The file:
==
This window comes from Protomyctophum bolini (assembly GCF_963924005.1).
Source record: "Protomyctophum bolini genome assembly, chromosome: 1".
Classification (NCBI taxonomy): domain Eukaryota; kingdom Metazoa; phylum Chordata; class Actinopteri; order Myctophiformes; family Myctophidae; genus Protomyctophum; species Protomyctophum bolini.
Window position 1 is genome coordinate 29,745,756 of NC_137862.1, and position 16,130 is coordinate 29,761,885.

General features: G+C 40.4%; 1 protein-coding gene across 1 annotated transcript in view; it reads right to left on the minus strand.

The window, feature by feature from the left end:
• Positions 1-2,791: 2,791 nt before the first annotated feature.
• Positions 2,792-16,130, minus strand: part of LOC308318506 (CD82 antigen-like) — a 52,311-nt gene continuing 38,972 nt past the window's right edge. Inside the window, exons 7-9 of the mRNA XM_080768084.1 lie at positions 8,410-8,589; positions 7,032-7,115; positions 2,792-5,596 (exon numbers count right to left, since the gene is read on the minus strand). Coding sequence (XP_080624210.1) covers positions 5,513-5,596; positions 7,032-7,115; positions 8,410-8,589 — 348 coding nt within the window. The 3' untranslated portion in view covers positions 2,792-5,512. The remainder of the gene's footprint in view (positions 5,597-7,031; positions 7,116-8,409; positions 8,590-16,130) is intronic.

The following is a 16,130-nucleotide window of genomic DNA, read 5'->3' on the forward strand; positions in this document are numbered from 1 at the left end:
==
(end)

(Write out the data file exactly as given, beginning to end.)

This window comes from Protomyctophum bolini (assembly GCF_963924005.1).
Source record: "Protomyctophum bolini genome assembly, chromosome: 1".
Classification (NCBI taxonomy): domain Eukaryota; kingdom Metazoa; phylum Chordata; class Actinopteri; order Myctophiformes; family Myctophidae; genus Protomyctophum; species Protomyctophum bolini.
Window position 1 is genome coordinate 29,745,756 of NC_137862.1, and position 16,130 is coordinate 29,761,885.

General features: G+C 40.4%; 1 protein-coding gene across 1 annotated transcript in view; it reads right to left on the minus strand.

The window, feature by feature from the left end:
• Positions 1-2,791: 2,791 nt before the first annotated feature.
• Positions 2,792-16,130, minus strand: part of LOC308318506 (CD82 antigen-like) — a 52,311-nt gene continuing 38,972 nt past the window's right edge. Inside the window, exons 7-9 of the mRNA XM_080768084.1 lie at positions 8,410-8,589; positions 7,032-7,115; positions 2,792-5,596 (exon numbers count right to left, since the gene is read on the minus strand). Coding sequence (XP_080624210.1) covers positions 5,513-5,596; positions 7,032-7,115; positions 8,410-8,589 — 348 coding nt within the window. The 3' untranslated portion in view covers positions 2,792-5,512. The remainder of the gene's footprint in view (positions 5,597-7,031; positions 7,116-8,409; positions 8,590-16,130) is intronic.

The following is a 16,130-nucleotide window of genomic DNA, read 5'->3' on the forward strand; positions in this document are numbered from 1 at the left end: